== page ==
Update, 22 October: For a lighter view of the issue, here’s Scott Reid:

My favourite part of this story is the way James Harrison declared he would retire rather than be told he couldn’t hit people in the head at excessive speeds with his helmet. He was already sore about that on-field crossbow ban and the legal talking-to he got after he tried to roofie Tom Brady. How many more humiliations is a defensive player supposed to endure? When it was pointed out to him that retiring meant not getting paid, Harrison quickly amended his view. Still, I wouldn’t set my cocktail down next to him if I was a certain long-haired New England pretty-boy quarterback.

Shocker: terrorists now free to take photos of public buildings!

Filed under: Bureaucracy, Law, Liberty, USA — Tags: , — Nicholas @ 07:51

<sarc>Speaking of giving terrorists a free ride, some liberal lame-brain has granted terrorists the right to take photographs of public buildings:

The New York Civil Liberties Union and Libertarian activist Antonio Musumeci just won a court case that affirms the right of photographers to take pictures and record video out front of federal courthouses. The US federal government settled the case by apologizing to Musumeci for his arrest, acknowledging that it is legal to record at courthouses, and promising to issue guidelines to federal officers explaining this fact to them.

Amazing. Next you’ll be telling me that just anyone can now brazenly take photos of any federal building at all!</sarc>

“We got an opt-out!”

Filed under: Bureaucracy, Liberty, USA — Tags: , , , — Nicholas @ 07:39

I’ve said before that I’ve been avoiding going anywhere by plane for the last few years, but I didn’t realize the security theatre also applied to aircrew:

My name is Michael Roberts, and I am a pilot for ExpressJet Airlines, Inc., based in Houston (that is, I still am for the time being). This morning as I attempted to pass through the security line for my commute to work I was denied access to the secured area of the terminal building at Memphis International Airport. I have passed through the same line roughly once per week for the past four and a half years without incident. Today, however, the Transportation Security Administration (TSA) agents at this checkpoint were using one of the new Advanced Imaging Technology (AIT) systems that are currently being deployed at airports across the nation. These are the controversial devices featured by the media in recent months, albeit sparingly, which enable screeners to see beneath people’s clothing to an extremely graphic and intrusive level of detail (virtual strip searching). Travelers refusing this indignity may instead be physically frisked by a government security agent until the agent is satisfied to release them on their way in what is being touted as an “alternative option” to AIT. The following is a somewhat hastily drafted account of my experience this morning.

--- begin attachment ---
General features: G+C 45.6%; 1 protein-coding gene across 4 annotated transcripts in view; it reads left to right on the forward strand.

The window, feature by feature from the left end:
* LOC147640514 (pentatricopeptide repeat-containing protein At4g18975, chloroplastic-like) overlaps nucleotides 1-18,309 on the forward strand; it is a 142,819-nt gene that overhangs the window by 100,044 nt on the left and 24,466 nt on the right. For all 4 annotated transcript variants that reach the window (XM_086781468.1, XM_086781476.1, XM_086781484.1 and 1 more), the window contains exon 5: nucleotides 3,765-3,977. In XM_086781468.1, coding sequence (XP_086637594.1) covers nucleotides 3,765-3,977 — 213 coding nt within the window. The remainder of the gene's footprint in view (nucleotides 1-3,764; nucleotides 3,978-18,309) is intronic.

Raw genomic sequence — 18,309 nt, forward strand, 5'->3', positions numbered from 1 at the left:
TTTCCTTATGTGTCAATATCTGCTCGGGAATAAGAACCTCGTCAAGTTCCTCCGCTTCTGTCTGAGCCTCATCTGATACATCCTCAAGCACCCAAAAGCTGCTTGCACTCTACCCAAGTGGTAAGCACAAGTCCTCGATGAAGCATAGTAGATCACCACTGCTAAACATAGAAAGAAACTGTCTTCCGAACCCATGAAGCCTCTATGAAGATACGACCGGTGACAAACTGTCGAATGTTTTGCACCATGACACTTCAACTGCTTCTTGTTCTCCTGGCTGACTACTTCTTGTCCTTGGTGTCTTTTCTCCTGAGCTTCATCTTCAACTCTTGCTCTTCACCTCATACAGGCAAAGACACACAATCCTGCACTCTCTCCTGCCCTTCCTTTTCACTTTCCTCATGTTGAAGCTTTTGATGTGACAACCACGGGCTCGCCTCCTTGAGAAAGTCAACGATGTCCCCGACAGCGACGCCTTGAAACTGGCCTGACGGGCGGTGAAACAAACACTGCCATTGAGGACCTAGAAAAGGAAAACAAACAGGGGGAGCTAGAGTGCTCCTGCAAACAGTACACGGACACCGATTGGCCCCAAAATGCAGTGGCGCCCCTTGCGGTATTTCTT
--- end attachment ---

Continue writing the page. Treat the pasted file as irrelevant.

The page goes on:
As I loaded my bags onto the X-ray scanner belt, an agent told me to remove my shoes and send them through as well, which I’ve not normally been required to do when passing through the standard metal detectors in uniform. When I questioned her, she said it was necessary to remove my shoes for the AIT scanner. I explained that I did not wish to participate in the AIT program, so she told me I could keep my shoes and directed me through the metal detector that had been roped off. She then called somewhat urgently to the agents on the other side: “We got an opt-out!” and also reported the “opt-out” into her handheld radio. On the other side I was stopped by another agent and informed that because I had “opted out” of AIT screening, I would have to go through secondary screening. I asked for clarification to be sure he was talking about frisking me, which he confirmed, and I declined. At this point he and another agent explained the TSA’s latest decree, saying I would not be permitted to pass without showing them my naked body, and how my refusal to do so had now given them cause to put their hands on me as I evidently posed a threat to air transportation security (this, of course, is my nutshell synopsis of the exchange). I asked whether they did in fact suspect I was concealing something after I had passed through the metal detector, or whether they believed that I had made any threats or given other indications of malicious designs to warrant treating me, a law-abiding fellow citizen, so rudely. None of that was relevant, I was told. They were just doing their job.

I’m not surprised that they refused him entry after he declined to participate in the latest act of security theatre . . . but I wonder if aircrew have not — until now — been required to go through the full indignity that awaited mere travellers if they refused AIT screening.

H/T to Jon Henke for the link.